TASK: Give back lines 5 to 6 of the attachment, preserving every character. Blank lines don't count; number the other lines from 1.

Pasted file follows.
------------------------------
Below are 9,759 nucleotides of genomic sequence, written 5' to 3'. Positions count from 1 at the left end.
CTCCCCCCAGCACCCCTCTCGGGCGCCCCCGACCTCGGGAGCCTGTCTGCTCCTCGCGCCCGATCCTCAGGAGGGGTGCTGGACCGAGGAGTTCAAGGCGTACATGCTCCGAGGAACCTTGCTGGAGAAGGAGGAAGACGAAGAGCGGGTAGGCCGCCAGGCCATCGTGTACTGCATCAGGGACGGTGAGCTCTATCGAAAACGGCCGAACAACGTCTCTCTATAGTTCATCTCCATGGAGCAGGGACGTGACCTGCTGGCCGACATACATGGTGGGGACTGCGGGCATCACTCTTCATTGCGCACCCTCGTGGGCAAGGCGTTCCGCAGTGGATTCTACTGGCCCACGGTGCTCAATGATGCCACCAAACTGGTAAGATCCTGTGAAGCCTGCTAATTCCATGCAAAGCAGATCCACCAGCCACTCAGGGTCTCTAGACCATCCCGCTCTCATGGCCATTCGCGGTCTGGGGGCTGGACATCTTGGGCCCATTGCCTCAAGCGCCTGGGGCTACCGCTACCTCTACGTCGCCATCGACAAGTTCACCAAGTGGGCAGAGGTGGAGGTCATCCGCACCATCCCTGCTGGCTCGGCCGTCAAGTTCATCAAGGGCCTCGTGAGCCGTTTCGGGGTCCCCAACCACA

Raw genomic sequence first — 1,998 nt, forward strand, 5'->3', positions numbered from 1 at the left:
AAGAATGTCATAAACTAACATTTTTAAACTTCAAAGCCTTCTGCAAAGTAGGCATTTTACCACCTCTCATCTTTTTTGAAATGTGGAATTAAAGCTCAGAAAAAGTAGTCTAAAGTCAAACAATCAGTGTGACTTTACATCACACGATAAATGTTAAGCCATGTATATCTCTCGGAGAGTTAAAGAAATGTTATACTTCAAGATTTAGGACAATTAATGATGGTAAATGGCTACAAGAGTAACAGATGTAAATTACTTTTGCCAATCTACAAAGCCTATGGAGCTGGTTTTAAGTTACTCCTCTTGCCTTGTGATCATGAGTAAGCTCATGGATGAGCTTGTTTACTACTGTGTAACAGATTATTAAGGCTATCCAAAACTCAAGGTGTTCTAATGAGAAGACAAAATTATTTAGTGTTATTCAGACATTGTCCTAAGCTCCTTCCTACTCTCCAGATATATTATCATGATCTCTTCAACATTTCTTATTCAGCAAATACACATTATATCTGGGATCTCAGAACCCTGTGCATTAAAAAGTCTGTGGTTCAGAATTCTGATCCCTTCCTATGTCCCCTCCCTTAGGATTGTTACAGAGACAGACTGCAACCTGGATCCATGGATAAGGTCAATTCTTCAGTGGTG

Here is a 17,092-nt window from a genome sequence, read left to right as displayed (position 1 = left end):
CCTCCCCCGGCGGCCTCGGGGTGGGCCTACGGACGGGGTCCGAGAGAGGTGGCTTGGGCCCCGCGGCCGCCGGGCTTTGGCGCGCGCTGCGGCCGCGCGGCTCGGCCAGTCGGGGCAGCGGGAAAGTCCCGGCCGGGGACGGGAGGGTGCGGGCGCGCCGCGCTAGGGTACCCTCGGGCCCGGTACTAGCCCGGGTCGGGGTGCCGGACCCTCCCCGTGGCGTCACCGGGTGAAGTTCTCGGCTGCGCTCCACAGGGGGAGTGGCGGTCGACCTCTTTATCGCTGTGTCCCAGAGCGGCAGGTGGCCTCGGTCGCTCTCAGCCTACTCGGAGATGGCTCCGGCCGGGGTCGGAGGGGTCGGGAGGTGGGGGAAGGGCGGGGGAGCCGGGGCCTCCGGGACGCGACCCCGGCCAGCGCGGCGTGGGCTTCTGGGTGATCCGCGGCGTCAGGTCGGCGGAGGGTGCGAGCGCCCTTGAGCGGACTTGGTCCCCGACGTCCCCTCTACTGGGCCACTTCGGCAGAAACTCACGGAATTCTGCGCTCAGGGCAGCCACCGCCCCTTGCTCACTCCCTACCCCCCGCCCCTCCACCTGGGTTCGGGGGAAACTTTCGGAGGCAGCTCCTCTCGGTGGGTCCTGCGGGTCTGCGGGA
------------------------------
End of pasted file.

Here is a 17,092-nt window from a genome sequence, read left to right as displayed (position 1 = left end):
CCTCCCCCGGCGGCCTCGGGGTGGGCCTACGGACGGGGTCCGAGAGAGGTGGCTTGGGCCCCGCGGCCGCCGGGCTTTGGCGCGCGCTGCGGCCGCGCGGCTCGGCCAGTCGGGGCAGCGGGAAAGTCCCGGCCGGGGACGGGAGGGTGCGGGCGCGCCGCGCTAGGGTACCCTCGGGCCCGGTACTAGCCCGGGTCGGGGTGCCGGACCCTCCCCGTGGCGTCACCGGGTGAAGTTCTCGGCTGCGCTCCACAGGGGGAGTGGCGGTCGACCTCTTTATCGCTGTGTCCCAGAGCGGCAGGTGGCCTCGGTCGCTCTCAGCCTACTCGGAGATGGCTCCGGCCGGGGTCGGAGGGGTCGGGAGGTGGGGGAAGGGCGGGGGAGCCGGGGCCTCCGGGACGCGACCCCGGCCAGCGCGGCGTGGGCTTCTGGGTGATCCGCGGCGTCAGGTCGGCGGAGGGTGCGAGCGCCCTTGAGCGGACTTGGTCCCCGACGTCCCCTCTACTGGGCCACTTCGGCAGAAACTCACGGAATTCTGCGCTCAGGGCAGCCACCGCCCCTTGCTCACTCCCTACCCCCCGCCCCTCCACCTGGGTTCGGGGGAAACTTTCGGAGGCAGCTCCTCTCGGTGGGTCCTGCGGGTCTGCGGGA